Daily Archives: 12/30/2021

GUYANA: Corruption?: The Queen’s College Living Quarters Contract – Opinion

Stabroek News

By December 29, 2021

Almost two months to the day after the World Bank had staged its October 25-28 forum on the subject of Data Analytics for Anticorruption in Public Administration, in which it had made some pointed observations about the nexus between corruption and poverty in poor countries, the Stabroek News published in its December 23 issue an article headlined “Education Ministry signed contracts for over G$15 million before Internal Tender Board’s approval.” (See article below)

The content of the article had to do with, not one, but a series of blatant irregularities in the official handling of a contract “for repairs to the Queen’s College living quarters,” a modest assignment in monetary terms, as state contracts go.

The article is worth reading because of its articulation of what continues to be the flippant manner in which political administrations in our country ‘play monopoly’ with public monies and lawful procedures, in this instance, seemingly in pursuit of the dispensation of what appears to be a political favour, even as government continues to trumpet the virtues of responsibility, accountability and good governance.               Continue reading

GUYANA: OIL Money Legislation Passes Amid Opposition Disruption

Defiant House Speaker proceeds with debate on ‘oil money’ legislation

Under the constant din of whistling and chanting opposition parliamentarians directly in front of his face, Finance Minister Dr Ashni Singh piloted debate on the Natural Resource Fund Bill.

Dr. Singh was flanked by government ministers at the lectern while the opposition lawmakers remain a mere few inches from his face chanting “No thiefing bill will pass,” “No thiefing bill will pass”.

After the Finance Minister completed his presentation, Minister of Governance and Parliamentary Affairs Gail Teixeira put the Bill to the vote and the House Speaker put all 47 clauses and two schedules to the vote. As the vote was taken, there were opposition shouts of ‘shame’, ‘shame’, ‘shame’.          Continue reading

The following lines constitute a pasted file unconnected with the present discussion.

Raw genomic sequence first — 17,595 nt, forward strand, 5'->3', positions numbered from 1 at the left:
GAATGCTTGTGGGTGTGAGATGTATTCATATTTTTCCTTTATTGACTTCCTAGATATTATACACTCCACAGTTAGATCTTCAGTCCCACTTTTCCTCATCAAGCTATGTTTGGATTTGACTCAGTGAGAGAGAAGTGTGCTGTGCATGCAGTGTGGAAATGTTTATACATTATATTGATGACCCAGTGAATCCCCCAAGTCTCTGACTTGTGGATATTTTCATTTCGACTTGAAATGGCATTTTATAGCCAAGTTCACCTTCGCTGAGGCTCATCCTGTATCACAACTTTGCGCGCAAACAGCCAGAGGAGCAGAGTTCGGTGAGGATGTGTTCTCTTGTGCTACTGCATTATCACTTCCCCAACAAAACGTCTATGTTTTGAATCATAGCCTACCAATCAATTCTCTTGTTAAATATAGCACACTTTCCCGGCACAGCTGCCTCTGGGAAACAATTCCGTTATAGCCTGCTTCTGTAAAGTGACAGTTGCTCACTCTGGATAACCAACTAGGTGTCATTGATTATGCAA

WORLD — Latest reckoning for slavery and colonialism: reclaiming looted national treasures – By Mohamed Hamaludin


The Rosetta Stone – British Museum

The British conquered all of India in 100 years and then ruled for another century. Economic exploitation was so massive “that its share of the global GDP went from 24.4 percent to 4.2 percent,” the New Yorker’s Sam Knight reported, citing a 2003 estimate by British economist Angus Maddison.

Untold numbers of cultural treasures were stolen, an act known in Hindi as “lut,” translated into loot. English soldier Robert Clive and his family looted several important artifacts which, Knight reported, are kept in the Clive Museum in England. But the British National Trust acquired around 90 percent of the collection.

Worldwide calls for slavery reparations are being matched with demands for the return of such looted cultural treasures, including the 26-piece “Abomey Treasures.” They were stolen from the 700-year-old Benin Empire, which the British sacked and burned in 1897; they ended up in British museums six months later.            Continue reading

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